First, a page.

Within ReARMM, modernization of the sustainment warfighting function—from sustainment practices and processes to capabilities and infrastructure—will ensure freedom of action, extend operational reach, and prolong endurance of Soldiers and units in the field. This effort starts on installations; our installations must be resilient to cyber or physical disruptions, modernized in support of the future force, and capable of supporting current and evolving readiness needs. The Facilities Investment Plan, which aligns with the Army Installation Strategy, provides a holistic approach to modernizing installation capabilities and infrastructure alongside the Army’s transformation. We are also targeting modernization of the complex network of roads, airfields, ports, railheads, sea and air strategic lift assets, and Army Prepositioned Stocks to rapidly project and sustain our forces forward. This key infrastructure must keep pace with the next-generation of weapon systems to maintain our strategic advantage.
Army sustainers are also leading the effort to divest outdated and excess equipment through the launch of Modernization Displacement and Repair Sites (MDRS). To date, units have divested more than 24,000 pieces of equipment at 13 MDRS locations, unburdening them of storage requirements for obsolete equipment and freeing up space for modernized equipment. While we have had great initial success, we have more work to do to ensure units trust the process, understand the risk if they don’t embrace the effort, and execute divestiture within their Unit Training Management process.
Nowhere is the use of big data analytics more critical than within the sustainment enterprise. To make predictive, real-time, and informed decisions based on global visibility of equipment and supplies, the Army is investing in agile and resilient networks and systems. We are streamlining Enterprise Business Systems, modernizing them to ensure cyber security, making the data at our fingertips more usable at echelon, and ensuring integration and interoperability while improving user interface and functionality.
Who we are: our relevance to the fight
The Army People Strategy sets the course for talent management and leader development to ensure a force prepared for the complexities of MDO. We are in a war for talent, and we will lose if we fail to modernize our processes and systems for recruiting and retaining the Army’s most important weapon system—our people.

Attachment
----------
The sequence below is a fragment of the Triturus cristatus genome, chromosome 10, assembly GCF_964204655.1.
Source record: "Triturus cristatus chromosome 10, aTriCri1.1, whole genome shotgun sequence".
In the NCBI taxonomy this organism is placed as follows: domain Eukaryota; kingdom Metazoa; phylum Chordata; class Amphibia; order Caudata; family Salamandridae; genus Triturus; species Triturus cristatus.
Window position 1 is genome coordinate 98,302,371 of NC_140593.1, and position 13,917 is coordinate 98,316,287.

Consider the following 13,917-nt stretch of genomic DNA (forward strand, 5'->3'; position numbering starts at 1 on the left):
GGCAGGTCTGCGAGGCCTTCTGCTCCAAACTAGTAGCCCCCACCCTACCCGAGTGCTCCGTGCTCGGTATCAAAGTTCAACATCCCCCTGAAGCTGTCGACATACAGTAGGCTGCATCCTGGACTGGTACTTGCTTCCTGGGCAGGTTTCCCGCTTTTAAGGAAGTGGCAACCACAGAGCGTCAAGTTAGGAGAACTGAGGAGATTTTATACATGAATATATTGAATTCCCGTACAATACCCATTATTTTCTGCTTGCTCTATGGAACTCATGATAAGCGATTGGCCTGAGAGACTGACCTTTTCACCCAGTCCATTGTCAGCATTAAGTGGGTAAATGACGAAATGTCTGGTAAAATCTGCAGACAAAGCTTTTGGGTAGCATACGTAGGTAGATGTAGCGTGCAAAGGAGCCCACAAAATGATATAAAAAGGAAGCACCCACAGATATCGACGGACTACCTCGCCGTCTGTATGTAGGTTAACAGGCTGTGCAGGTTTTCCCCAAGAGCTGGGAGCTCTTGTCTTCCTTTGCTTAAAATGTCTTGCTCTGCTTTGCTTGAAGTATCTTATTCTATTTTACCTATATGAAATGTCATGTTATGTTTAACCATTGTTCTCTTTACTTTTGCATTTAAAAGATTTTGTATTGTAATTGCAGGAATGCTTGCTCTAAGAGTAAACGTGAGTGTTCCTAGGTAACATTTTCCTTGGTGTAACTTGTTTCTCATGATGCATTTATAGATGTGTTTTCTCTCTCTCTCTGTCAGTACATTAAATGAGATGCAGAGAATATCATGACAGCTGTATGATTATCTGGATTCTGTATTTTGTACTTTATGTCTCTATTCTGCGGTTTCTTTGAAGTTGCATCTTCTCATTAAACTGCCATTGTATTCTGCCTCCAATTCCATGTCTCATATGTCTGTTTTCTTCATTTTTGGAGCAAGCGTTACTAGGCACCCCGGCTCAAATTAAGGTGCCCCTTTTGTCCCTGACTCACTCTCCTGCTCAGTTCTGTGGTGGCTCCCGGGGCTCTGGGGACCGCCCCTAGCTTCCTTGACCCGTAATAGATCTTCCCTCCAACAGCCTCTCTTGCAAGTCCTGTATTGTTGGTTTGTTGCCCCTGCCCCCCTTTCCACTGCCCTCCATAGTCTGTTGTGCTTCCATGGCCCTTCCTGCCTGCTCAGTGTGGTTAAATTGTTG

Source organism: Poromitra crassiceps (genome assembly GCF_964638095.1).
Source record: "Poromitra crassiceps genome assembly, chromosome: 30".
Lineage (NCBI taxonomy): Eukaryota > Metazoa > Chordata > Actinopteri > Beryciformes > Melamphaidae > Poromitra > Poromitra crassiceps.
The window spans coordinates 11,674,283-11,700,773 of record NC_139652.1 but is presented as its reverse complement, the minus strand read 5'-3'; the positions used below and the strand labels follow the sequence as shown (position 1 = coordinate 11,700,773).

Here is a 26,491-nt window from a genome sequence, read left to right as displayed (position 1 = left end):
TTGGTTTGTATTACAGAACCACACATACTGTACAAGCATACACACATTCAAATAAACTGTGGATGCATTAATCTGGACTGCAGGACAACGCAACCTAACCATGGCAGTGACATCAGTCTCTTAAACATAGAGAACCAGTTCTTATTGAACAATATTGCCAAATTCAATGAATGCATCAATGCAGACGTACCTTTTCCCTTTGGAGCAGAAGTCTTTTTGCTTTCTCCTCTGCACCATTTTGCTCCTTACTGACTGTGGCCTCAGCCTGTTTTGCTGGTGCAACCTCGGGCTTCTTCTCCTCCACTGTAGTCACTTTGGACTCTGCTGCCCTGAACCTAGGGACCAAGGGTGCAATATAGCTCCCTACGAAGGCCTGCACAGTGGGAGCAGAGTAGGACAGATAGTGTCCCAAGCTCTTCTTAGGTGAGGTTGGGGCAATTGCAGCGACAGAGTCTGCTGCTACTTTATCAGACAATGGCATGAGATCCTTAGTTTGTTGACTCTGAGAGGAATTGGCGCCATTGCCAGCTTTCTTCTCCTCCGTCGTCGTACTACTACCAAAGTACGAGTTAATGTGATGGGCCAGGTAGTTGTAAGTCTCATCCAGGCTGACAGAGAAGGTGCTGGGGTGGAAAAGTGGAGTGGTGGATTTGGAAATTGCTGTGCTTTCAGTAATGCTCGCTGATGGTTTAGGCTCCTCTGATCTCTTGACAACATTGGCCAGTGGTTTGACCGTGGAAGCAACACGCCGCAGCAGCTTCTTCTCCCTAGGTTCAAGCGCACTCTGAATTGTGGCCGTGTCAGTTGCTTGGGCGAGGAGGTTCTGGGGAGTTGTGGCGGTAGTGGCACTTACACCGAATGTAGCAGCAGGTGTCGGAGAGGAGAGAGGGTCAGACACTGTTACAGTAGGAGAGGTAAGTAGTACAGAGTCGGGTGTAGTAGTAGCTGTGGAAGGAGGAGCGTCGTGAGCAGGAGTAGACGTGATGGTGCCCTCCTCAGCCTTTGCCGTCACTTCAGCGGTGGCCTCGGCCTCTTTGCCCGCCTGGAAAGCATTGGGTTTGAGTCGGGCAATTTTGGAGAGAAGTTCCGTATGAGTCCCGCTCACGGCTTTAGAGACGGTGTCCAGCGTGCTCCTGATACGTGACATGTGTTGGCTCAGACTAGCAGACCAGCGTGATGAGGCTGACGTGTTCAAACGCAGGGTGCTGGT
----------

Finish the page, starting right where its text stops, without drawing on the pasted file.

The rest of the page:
But we will not fight the next war alone. As the AMS points out, we will win as a member of the joint force alongside allies and partners. To that end, the sustainment enterprise involvement in Project Convergence—not just in fiscal year 2021, but also 2022 and 2023 which addresses joint and multinational roles—is absolutely critical. We have been laying-in joint mission threads that are specific to sustainment so we can develop the capabilities needed for the future as we balance readiness today with modernization tomorrow.
The Army’s transformation and modernization simply cannot happen without the sustainment enterprise. The sustainment warfighting function capabilities are being considered at every phase as the Army prepares for 2035, and it will require the entire enterprise to approach modernization with diligence, persistence and innovation. Be part of the change!
People First! Winning Matters! Army Strong!
Gen. Ed Daly serves as the commanding general of the U.S. Army Materiel Command. He served three years as the deputy commanding general of AMC in his previous assignment. He managed the day-to-day operations of the Army’s logistics enterprise, and also served as the senior commander of Redstone Arsenal, Alabama. He served as the commanding general of Army Sustainment Command at Rock Island Arsenal, Illinois, and as AMC's deputy chief of staff, overseeing the roles and functions of the headquarters staff.
This article was published in the July-Sept 2021 issue of Army Sustainment.